What could be the mechanisms of immunological memory in fish?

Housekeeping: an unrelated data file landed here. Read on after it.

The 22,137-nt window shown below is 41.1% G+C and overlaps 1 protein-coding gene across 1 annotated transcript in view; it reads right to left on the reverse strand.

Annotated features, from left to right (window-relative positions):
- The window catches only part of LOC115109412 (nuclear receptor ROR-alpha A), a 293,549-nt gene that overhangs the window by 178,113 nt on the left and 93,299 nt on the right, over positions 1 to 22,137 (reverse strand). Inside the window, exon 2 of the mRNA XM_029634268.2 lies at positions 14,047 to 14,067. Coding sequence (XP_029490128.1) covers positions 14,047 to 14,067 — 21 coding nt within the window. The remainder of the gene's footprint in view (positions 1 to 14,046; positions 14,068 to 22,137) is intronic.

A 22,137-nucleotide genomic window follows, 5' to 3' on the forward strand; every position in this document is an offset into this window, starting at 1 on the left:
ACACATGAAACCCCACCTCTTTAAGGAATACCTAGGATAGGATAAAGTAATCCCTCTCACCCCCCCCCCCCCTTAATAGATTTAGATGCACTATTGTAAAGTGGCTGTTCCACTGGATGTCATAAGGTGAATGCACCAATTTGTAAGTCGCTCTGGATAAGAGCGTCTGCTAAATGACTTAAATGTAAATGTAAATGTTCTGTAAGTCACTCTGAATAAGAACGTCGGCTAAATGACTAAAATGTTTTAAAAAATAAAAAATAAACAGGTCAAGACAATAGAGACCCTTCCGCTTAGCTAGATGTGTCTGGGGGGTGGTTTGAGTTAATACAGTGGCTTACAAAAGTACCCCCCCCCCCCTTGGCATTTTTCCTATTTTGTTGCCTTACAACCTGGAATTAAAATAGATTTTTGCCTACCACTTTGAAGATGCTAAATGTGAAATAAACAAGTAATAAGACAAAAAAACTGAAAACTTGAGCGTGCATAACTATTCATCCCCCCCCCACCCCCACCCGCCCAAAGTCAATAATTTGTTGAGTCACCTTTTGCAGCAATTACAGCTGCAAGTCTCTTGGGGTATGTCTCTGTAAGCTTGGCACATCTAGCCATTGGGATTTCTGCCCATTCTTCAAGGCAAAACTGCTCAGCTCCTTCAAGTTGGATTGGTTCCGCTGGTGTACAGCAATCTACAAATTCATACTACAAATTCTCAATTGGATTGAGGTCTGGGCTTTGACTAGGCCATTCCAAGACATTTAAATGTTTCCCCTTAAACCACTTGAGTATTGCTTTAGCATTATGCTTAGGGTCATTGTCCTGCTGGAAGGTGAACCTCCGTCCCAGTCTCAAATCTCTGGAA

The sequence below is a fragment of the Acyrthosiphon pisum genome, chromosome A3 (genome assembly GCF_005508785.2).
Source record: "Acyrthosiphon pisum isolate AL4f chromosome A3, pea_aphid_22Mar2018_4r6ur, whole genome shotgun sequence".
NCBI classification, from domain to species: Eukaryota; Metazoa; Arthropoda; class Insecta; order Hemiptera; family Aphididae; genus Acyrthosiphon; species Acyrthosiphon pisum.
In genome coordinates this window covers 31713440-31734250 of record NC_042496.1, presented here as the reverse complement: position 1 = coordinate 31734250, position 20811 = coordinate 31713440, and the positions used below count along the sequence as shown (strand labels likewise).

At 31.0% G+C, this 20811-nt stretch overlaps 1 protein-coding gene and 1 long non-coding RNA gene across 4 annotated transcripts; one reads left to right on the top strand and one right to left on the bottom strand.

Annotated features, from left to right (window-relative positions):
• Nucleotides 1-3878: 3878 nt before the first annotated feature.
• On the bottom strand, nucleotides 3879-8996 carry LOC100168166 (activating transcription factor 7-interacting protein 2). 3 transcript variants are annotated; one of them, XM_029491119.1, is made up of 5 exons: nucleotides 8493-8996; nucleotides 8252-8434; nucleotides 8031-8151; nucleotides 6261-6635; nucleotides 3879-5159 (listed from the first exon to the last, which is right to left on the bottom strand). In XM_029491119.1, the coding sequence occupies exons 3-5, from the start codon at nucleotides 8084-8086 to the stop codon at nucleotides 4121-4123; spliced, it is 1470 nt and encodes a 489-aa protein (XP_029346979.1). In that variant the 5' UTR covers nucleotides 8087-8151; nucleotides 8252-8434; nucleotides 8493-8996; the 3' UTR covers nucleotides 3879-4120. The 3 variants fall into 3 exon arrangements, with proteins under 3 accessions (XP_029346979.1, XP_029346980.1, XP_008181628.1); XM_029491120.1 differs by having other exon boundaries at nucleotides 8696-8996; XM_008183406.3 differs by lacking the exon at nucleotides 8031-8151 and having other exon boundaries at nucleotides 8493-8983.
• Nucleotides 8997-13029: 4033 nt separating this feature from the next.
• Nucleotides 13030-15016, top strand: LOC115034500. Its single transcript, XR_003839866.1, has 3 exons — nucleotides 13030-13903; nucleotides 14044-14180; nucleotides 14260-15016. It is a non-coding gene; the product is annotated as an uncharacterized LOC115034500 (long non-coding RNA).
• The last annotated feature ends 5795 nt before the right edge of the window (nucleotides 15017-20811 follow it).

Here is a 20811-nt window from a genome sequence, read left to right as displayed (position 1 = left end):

Vaccination is the most effective strategy to control infectious diseases in species with adaptive immunity. In human and in mouse, vaccination typically induces specific memory cells, which can mediate a fast anamnestic response upon infection by the targeted pathogen. In these species, successful vaccination induces a long-lasting protection, long after the titres of specific antibodies and the frequency of specific T cells have returned to steady state. Vaccination is also an important challenge in aquaculture, since alternative treatments are either too costly, or, in the case of antibiotics, are harmful for the environment or may result in dangerous resistances. However, the mechanisms of the long-term protection elicited by vaccines in fish remain poorly understood. Although fish possess typical B- and T-cells expressing diverse repertoires of immunoglobulins and T-cell receptors, many features of antigen specific responses are different from what is known in mouse and in human. Memory is one of the most elusive properties of fish adaptive immunity, and its basis is widely unknown. In this opinion article, we discuss the concept of immune memory in the context of the fish immunity. We illustrate the complexity of this question by discussing the results of experiments showing that protection can be passed through adoptive transfer of leukocytes from vaccinated donor fish to naive histocompatible recipients. Combined with tools developed in Targetfish and in previous projects, such as monoclonal antibodies against B- and T-cell markers, we propose that such models of protection transfer provide excellent systems to dissect the mechanisms of B- and T-cell memory in the future.